Won’t somebody please think of the children

Won’t somebody please think of the children

Won’t somebody please think of the children

Going through a separation is a pretty awful experience, and it’s not something I can try to sugar-coat. It’s even worse when you have kids; they didn’t ask for any of this, they’re just dragged along for the ride.

So how do you protect your kids from the perils and pitfalls of separation? Here are some basic rules:

  1. Don’t act like everything is fine: Kids aren’t stupid. Even young children recognise when something has changed, and they’re a lot more perceptive than you give them credit for. Talk to them about the separation, ideally with your former partner, and explain that, although some things will change, you still love them and will both be completely available to them;
  2. Make sure they have appropriate support: Sometimes they will want to talk to someone who isn’t you, and that’s okay. Make sure that their school knows about any separation, and encourage them to speak to a neutral third party, like a school Chaplain or counsellor. Anglicare and Relationships Australia run some great group-counselling sessions for children where they get to meet up with other kids going through the same thing and get to talk about their own experiences;
  3. Make sure you have appropriate support: You can’t always be the hero, and to take care of your kids you need to take care of yourself – see a counsellor. If the first one doesn’t feel right, then find one that does. Different counsellors use different techniques, so find one that fits;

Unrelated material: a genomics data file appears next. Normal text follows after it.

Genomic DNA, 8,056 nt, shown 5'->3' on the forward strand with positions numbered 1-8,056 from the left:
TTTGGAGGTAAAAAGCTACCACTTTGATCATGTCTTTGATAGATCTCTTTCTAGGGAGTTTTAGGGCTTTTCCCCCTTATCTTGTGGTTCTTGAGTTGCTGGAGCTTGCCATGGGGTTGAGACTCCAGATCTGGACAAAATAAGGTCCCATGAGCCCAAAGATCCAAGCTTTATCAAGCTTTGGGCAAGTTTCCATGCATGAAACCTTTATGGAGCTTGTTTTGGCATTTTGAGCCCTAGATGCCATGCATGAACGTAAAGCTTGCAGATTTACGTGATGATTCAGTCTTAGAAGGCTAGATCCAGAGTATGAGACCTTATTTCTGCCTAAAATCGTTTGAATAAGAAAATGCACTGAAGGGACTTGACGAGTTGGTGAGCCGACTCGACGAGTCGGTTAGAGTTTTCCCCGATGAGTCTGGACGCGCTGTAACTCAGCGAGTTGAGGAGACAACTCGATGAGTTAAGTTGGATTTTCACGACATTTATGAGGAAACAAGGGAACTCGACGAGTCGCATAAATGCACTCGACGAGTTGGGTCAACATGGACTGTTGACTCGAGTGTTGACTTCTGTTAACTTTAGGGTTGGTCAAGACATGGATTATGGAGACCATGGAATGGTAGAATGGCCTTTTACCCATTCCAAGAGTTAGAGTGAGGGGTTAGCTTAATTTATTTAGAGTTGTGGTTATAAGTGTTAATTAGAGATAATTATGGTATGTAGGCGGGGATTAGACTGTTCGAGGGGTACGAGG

4. Be a role model: Not everyone can be like Ghandi, but if you have children and you are going through a separation, you had better try to be. I always tell my clients that a relationship breakdown brings out the best and the worst in people, and that the way you act during a relationship breakdown will set the example of how your child or children will understand relationships for the rest of their lives – so do a good job (no pressure);
  5. Remember that it gets better: In the short to medium term, it can sometimes feel as though there is no way out. But remember how upset you were when you broke up with your boyfriend or girlfriend in high school? I don’t either. Pain fades over time and you will just be left with the good stuff.
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Comments

Guest - Daniel on Friday, 13 February 2015 03:19

Helpful tips for civil separating parties.
Unfortunately when it gets to Family Law courts it requires both applicant and respondent to obtain the greater gain in the judicial officers decision quite often by pointing out faults of the other party.
Family law courts should appoint weekly mediation observation with both parents and children present for a few months post separation and have it reported to a interim magistrate before any legal proceedings. This would protect the children from interim decision made by a third party and force civility between the parties in the best interest of the children. Their reactions and emotions being the up most importance prior to any negotiations. A standard separation procedure involving children. Factors taken into consideration.